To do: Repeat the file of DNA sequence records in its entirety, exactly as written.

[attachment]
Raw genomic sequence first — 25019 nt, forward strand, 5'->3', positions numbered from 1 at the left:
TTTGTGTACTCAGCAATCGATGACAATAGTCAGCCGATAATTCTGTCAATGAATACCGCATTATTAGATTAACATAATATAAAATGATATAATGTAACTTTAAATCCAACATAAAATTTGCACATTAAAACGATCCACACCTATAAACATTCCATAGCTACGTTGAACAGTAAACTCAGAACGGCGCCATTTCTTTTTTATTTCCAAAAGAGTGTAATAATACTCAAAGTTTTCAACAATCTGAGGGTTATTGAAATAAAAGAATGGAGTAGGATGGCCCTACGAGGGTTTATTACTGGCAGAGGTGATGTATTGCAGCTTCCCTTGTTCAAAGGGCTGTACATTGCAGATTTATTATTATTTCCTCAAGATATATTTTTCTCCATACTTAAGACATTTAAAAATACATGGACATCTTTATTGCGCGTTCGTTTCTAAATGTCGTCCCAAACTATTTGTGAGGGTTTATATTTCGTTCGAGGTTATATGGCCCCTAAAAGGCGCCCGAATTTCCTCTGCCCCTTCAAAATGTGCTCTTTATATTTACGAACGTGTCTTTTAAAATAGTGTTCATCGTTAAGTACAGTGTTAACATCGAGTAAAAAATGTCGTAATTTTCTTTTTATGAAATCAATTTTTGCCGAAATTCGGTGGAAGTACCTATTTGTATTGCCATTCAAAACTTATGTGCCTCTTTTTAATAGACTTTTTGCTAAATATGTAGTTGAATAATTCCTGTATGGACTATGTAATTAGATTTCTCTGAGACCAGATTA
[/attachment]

Raw genomic sequence first — 25019 nt, forward strand, 5'->3', positions numbered from 1 at the left:
TTTGTGTACTCAGCAATCGATGACAATAGTCAGCCGATAATTCTGTCAATGAATACCGCATTATTAGATTAACATAATATAAAATGATATAATGTAACTTTAAATCCAACATAAAATTTGCACATTAAAACGATCCACACCTATAAACATTCCATAGCTACGTTGAACAGTAAACTCAGAACGGCGCCATTTCTTTTTTATTTCCAAAAGAGTGTAATAATACTCAAAGTTTTCAACAATCTGAGGGTTATTGAAATAAAAGAATGGAGTAGGATGGCCCTACGAGGGTTTATTACTGGCAGAGGTGATGTATTGCAGCTTCCCTTGTTCAAAGGGCTGTACATTGCAGATTTATTATTATTTCCTCAAGATATATTTTTCTCCATACTTAAGACATTTAAAAATACATGGACATCTTTATTGCGCGTTCGTTTCTAAATGTCGTCCCAAACTATTTGTGAGGGTTTATATTTCGTTCGAGGTTATATGGCCCCTAAAAGGCGCCCGAATTTCCTCTGCCCCTTCAAAATGTGCTCTTTATATTTACGAACGTGTCTTTTAAAATAGTGTTCATCGTTAAGTACAGTGTTAACATCGAGTAAAAAATGTCGTAATTTTCTTTTTATGAAATCAATTTTTGCCGAAATTCGGTGGAAGTACCTATTTGTATTGCCATTCAAAACTTATGTGCCTCTTTTTAATAGACTTTTTGCTAAATATGTAGTTGAATAATTCCTGTATGGACTATGTAATTAGATTTCTCTGAGACCAGATTA